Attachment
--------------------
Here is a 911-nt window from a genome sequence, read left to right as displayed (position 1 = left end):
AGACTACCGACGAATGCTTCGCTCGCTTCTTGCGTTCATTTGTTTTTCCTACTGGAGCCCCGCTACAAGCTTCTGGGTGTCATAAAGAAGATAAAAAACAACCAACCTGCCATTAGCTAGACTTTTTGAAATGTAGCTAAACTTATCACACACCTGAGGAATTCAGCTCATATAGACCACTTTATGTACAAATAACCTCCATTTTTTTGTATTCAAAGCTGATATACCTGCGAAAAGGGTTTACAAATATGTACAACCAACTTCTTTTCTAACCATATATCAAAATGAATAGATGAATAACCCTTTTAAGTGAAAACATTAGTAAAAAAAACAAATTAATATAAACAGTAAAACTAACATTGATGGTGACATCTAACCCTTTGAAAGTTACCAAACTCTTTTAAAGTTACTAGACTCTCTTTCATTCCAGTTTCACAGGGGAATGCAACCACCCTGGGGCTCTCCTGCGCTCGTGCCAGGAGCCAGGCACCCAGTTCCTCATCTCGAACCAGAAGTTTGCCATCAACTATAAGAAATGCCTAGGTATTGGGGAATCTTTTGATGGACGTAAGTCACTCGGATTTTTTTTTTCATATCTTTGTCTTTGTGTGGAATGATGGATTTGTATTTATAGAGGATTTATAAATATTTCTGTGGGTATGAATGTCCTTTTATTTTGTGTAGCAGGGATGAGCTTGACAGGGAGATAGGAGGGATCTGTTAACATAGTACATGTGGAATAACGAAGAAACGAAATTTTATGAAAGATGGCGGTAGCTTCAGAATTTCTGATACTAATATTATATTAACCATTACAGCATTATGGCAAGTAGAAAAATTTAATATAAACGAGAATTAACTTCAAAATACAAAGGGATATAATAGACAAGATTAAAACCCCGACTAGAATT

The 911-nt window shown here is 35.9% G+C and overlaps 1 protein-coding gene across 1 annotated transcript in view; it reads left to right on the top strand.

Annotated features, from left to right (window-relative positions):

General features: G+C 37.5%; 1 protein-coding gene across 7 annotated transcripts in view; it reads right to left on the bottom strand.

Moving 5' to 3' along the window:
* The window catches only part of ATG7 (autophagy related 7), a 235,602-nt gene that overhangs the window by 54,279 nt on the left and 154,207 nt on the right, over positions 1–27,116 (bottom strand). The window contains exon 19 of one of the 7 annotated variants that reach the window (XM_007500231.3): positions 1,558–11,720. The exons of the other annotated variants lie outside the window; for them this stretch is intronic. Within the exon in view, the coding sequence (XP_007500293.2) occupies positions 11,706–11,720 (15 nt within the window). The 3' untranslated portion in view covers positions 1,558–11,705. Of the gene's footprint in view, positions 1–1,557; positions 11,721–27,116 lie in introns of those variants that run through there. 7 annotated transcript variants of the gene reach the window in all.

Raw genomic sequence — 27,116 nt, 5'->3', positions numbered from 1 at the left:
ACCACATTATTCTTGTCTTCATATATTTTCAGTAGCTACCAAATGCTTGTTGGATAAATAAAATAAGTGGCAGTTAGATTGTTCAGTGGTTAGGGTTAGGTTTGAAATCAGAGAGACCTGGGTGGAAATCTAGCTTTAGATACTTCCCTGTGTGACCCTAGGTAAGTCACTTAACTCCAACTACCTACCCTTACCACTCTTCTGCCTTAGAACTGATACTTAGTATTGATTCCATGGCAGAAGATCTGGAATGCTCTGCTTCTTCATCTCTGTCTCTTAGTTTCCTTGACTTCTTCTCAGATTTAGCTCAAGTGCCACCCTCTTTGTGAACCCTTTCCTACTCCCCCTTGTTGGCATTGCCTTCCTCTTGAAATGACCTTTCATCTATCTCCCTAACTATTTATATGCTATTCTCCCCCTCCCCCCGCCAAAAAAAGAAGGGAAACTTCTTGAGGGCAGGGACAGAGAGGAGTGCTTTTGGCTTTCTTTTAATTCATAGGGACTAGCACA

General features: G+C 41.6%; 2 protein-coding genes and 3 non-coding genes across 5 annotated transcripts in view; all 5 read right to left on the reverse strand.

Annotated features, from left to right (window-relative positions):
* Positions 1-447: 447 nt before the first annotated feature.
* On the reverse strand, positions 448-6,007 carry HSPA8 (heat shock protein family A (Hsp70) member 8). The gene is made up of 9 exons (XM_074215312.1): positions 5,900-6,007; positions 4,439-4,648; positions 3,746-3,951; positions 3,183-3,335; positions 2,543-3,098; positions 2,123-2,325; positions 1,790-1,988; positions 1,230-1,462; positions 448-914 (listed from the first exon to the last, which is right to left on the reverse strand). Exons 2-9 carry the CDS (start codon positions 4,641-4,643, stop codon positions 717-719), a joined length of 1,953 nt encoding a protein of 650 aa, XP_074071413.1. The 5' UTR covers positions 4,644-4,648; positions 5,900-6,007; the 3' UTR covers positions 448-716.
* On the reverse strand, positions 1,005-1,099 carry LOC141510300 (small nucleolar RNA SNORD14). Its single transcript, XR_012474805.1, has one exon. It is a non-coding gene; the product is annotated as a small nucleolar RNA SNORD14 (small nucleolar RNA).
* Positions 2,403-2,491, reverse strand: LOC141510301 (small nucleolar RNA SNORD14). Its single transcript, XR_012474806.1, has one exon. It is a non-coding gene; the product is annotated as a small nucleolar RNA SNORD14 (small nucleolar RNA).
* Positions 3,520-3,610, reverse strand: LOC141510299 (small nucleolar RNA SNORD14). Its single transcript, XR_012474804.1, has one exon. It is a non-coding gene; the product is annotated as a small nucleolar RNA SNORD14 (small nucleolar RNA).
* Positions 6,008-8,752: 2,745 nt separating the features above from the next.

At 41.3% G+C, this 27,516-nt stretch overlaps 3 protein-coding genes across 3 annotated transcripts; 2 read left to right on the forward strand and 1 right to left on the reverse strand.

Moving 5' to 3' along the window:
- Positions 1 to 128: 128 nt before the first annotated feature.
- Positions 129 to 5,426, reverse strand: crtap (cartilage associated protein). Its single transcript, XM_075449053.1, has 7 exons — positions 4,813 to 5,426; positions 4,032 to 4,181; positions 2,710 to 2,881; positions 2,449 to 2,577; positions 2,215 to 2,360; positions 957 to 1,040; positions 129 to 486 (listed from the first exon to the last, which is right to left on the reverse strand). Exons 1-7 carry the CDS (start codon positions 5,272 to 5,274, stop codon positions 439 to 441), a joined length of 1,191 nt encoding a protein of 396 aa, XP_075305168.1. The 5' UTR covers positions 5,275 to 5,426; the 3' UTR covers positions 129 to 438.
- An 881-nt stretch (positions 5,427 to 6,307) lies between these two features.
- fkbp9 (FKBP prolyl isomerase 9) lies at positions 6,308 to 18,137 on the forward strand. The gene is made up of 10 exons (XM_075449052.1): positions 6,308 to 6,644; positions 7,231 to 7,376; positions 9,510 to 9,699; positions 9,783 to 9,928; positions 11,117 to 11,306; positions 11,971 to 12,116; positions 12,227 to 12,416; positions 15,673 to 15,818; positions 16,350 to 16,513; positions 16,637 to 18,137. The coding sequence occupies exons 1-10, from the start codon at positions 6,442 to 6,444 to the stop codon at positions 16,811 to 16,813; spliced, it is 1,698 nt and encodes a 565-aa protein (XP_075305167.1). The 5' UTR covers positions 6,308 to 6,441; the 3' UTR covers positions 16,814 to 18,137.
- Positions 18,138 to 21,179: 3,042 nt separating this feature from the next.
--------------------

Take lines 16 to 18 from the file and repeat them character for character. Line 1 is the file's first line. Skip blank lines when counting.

* Positions 3,520-3,610, reverse strand: LOC141510299 (small nucleolar RNA SNORD14). Its single transcript, XR_012474804.1, has one exon. It is a non-coding gene; the product is annotated as a small nucleolar RNA SNORD14 (small nucleolar RNA).
* Positions 6,008-8,752: 2,745 nt separating the features above from the next.

At 41.3% G+C, this 27,516-nt stretch overlaps 3 protein-coding genes across 3 annotated transcripts; 2 read left to right on the forward strand and 1 right to left on the reverse strand.